Not only is dust annoying, it's gross. That seemingly innocuous crap that builds up on the shelf around your nicknacks and on your stereo is a conglomeration of nastiness. If you take a close look at dust you'll not only find dirt, you'll also find sloughed dead skin, hair, pollen, plant fibers, pet dander, dust mite carcasses, dust mite feces, bits of spider web, and more. What's worse is that you can never get rid of it completely. There are a number of things you can do to significantly reduce dust in the home, but it will always be there.
Static is generated on the surface of our bodies constantly. This static is lost when we ground ourselves out or by quickly discharging it to another object or, in many cases, to another person. The quick discharge is the zap. Human beings are only good electrostatic generators when we are well insulated. To be well insulated, at least in electrostatic terminology, means that there is something keeping us from grounding out. When we ground out, we lose our surface charge. As insulators, we don't conduct electricity well, but we can generate and hold onto it very well.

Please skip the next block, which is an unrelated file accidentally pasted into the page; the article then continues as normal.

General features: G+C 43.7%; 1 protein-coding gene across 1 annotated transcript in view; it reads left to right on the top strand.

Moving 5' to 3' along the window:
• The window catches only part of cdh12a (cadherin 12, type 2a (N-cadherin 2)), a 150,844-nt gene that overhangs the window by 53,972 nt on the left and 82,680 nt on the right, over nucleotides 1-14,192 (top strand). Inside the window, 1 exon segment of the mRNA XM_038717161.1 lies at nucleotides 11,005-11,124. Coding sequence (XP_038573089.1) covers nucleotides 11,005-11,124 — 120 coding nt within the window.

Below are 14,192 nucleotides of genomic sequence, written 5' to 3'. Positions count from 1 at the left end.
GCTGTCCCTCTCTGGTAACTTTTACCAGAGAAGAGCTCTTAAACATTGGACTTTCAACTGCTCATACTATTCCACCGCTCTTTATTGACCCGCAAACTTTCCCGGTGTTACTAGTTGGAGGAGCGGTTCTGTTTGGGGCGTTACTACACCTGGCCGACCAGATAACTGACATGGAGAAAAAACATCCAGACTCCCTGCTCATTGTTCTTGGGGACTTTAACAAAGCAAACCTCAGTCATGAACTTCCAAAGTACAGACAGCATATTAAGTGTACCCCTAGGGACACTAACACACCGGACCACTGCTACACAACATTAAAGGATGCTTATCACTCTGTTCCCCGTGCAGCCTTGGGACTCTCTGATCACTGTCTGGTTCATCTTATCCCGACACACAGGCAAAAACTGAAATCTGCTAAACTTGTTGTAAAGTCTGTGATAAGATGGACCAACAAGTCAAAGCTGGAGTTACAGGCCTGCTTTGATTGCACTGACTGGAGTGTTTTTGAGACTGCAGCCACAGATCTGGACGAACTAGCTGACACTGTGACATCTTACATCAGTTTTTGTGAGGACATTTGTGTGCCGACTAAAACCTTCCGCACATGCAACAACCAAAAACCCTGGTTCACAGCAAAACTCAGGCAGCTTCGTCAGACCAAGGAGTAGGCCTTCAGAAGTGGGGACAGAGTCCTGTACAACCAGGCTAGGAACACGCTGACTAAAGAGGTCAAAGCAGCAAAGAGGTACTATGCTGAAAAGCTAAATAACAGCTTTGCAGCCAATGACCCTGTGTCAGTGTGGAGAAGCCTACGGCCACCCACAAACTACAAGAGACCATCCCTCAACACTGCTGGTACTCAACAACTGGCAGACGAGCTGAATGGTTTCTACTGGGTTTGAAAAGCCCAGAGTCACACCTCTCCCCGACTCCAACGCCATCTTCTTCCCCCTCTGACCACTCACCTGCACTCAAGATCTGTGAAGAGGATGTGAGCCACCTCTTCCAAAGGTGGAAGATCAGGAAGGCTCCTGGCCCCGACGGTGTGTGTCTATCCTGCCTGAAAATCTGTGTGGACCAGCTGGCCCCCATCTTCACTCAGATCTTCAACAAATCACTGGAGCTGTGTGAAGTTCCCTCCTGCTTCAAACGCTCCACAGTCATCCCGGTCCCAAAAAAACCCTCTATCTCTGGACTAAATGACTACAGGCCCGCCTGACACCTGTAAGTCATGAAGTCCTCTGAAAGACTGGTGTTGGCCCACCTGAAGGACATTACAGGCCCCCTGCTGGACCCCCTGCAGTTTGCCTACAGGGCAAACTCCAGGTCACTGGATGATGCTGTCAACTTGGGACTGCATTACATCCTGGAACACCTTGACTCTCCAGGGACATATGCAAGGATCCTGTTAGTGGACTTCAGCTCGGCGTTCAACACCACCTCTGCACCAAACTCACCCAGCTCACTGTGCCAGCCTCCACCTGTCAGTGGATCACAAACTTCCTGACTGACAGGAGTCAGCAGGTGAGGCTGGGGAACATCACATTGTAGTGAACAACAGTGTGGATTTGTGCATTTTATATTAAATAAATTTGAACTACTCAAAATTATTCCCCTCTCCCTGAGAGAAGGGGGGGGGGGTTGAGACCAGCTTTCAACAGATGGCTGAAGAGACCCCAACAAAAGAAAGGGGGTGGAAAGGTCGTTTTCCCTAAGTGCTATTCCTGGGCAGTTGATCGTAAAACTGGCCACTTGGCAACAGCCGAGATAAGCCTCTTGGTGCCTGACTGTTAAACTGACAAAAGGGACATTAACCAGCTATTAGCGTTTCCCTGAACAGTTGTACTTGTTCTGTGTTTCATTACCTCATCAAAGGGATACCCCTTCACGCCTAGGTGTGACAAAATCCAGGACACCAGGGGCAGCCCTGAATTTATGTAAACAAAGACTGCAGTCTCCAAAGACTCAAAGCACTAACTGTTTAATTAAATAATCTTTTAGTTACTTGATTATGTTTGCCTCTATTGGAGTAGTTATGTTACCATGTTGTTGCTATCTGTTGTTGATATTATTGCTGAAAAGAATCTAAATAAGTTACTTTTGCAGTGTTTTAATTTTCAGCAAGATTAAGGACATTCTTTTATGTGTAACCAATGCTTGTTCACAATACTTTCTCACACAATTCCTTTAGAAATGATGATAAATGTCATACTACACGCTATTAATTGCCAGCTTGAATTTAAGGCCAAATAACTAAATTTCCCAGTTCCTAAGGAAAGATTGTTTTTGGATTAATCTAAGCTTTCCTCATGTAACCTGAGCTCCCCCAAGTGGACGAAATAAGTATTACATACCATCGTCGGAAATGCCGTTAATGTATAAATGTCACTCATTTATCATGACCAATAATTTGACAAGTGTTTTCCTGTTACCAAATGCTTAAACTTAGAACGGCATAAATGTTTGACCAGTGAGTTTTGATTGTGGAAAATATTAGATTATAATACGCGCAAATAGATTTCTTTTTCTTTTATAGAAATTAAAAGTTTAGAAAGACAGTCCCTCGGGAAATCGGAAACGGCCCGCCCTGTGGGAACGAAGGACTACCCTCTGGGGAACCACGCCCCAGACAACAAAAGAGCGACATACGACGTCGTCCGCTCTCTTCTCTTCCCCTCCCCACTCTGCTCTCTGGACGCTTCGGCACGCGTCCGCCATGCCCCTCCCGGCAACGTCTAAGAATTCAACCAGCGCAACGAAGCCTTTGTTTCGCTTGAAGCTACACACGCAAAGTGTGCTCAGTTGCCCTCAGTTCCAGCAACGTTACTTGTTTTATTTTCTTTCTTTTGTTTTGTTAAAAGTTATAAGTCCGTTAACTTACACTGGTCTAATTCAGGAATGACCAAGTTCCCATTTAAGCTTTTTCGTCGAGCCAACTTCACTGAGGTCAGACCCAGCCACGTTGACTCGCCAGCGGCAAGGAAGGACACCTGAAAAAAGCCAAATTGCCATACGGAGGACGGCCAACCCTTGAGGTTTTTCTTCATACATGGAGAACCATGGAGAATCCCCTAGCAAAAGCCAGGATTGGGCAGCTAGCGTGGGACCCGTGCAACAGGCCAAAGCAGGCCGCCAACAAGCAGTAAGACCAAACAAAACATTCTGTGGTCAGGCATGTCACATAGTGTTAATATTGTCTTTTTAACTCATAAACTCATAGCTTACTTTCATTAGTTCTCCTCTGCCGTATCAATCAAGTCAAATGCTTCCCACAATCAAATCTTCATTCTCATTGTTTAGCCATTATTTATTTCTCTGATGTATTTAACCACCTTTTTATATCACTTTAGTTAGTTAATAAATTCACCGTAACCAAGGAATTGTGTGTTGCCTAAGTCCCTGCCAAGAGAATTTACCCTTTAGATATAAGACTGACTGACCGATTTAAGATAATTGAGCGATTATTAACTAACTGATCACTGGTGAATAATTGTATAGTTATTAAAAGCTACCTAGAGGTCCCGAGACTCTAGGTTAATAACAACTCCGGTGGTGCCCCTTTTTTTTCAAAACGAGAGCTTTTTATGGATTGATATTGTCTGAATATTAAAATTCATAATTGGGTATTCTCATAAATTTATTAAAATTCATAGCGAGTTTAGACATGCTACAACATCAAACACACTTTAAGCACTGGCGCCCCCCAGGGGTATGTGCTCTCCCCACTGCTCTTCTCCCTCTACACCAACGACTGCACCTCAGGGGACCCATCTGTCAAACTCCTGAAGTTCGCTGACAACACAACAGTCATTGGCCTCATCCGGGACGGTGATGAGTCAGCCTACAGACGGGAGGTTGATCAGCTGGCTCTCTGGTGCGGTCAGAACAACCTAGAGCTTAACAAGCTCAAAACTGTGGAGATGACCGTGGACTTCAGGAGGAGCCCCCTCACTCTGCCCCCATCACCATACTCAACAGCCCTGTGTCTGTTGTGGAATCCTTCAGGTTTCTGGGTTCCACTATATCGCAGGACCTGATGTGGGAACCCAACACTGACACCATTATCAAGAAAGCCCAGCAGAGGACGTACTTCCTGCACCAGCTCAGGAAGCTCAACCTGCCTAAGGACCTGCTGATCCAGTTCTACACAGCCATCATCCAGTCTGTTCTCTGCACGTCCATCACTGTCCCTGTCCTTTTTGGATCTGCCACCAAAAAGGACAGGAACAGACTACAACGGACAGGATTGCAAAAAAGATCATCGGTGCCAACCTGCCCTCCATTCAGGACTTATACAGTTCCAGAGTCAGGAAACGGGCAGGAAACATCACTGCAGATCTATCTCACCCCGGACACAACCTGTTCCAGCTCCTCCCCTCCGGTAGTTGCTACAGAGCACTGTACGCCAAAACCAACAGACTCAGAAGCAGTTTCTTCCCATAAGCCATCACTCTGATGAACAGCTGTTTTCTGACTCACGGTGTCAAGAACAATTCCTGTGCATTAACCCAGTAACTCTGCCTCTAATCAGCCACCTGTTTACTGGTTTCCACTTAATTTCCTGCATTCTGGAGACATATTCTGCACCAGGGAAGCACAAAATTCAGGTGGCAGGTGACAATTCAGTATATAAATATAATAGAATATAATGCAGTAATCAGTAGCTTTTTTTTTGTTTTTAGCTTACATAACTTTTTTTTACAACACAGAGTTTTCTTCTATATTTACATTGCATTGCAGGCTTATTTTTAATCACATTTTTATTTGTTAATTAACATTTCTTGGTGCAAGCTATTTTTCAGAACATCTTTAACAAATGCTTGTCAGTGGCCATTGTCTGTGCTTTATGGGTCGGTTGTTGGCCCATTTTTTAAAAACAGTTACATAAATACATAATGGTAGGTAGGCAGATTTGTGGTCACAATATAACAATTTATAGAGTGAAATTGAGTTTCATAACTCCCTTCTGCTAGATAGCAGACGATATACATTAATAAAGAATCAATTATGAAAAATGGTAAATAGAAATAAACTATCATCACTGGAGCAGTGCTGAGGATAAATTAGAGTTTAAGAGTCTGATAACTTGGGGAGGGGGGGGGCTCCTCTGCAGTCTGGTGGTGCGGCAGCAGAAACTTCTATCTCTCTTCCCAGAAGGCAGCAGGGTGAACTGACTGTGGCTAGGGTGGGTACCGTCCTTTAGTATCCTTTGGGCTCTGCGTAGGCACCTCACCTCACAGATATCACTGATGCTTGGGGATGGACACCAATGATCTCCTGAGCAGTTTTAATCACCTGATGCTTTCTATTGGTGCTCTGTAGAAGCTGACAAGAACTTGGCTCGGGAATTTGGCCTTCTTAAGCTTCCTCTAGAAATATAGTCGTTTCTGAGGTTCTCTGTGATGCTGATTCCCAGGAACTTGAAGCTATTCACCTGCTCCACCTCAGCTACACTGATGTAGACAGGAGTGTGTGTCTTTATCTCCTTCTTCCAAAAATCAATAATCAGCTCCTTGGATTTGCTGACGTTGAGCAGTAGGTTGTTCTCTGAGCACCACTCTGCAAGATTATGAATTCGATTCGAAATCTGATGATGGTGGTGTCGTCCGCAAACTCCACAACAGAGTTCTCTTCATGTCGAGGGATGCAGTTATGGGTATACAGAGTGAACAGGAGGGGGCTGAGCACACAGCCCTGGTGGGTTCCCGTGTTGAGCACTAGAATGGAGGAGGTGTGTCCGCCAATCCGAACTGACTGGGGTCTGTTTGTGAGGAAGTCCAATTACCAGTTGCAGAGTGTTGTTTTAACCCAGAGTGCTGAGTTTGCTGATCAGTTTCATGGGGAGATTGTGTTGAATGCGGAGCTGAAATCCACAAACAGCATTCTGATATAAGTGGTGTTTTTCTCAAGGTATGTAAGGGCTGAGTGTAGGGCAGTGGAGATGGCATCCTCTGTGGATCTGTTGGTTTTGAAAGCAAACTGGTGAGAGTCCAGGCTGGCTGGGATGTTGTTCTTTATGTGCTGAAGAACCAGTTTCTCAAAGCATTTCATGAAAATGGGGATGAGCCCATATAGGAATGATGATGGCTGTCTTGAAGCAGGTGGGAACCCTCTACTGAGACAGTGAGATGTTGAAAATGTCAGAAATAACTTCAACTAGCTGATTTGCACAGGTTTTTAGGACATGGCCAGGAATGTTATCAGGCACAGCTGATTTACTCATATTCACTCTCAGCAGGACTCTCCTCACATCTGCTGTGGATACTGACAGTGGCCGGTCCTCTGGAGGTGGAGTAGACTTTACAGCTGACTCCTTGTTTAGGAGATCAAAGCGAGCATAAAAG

Are you sniffling and sneezing during the winter and you don't know why? It could be that you have an allergy to certain molds. Once in a while a mold problem in the home, which can be controlled, is the cause of allergies—kind of like dust. Perhaps you're not suffering from mold allergies, but you're looking at your bathroom wondering how it turned into a science project so quickly?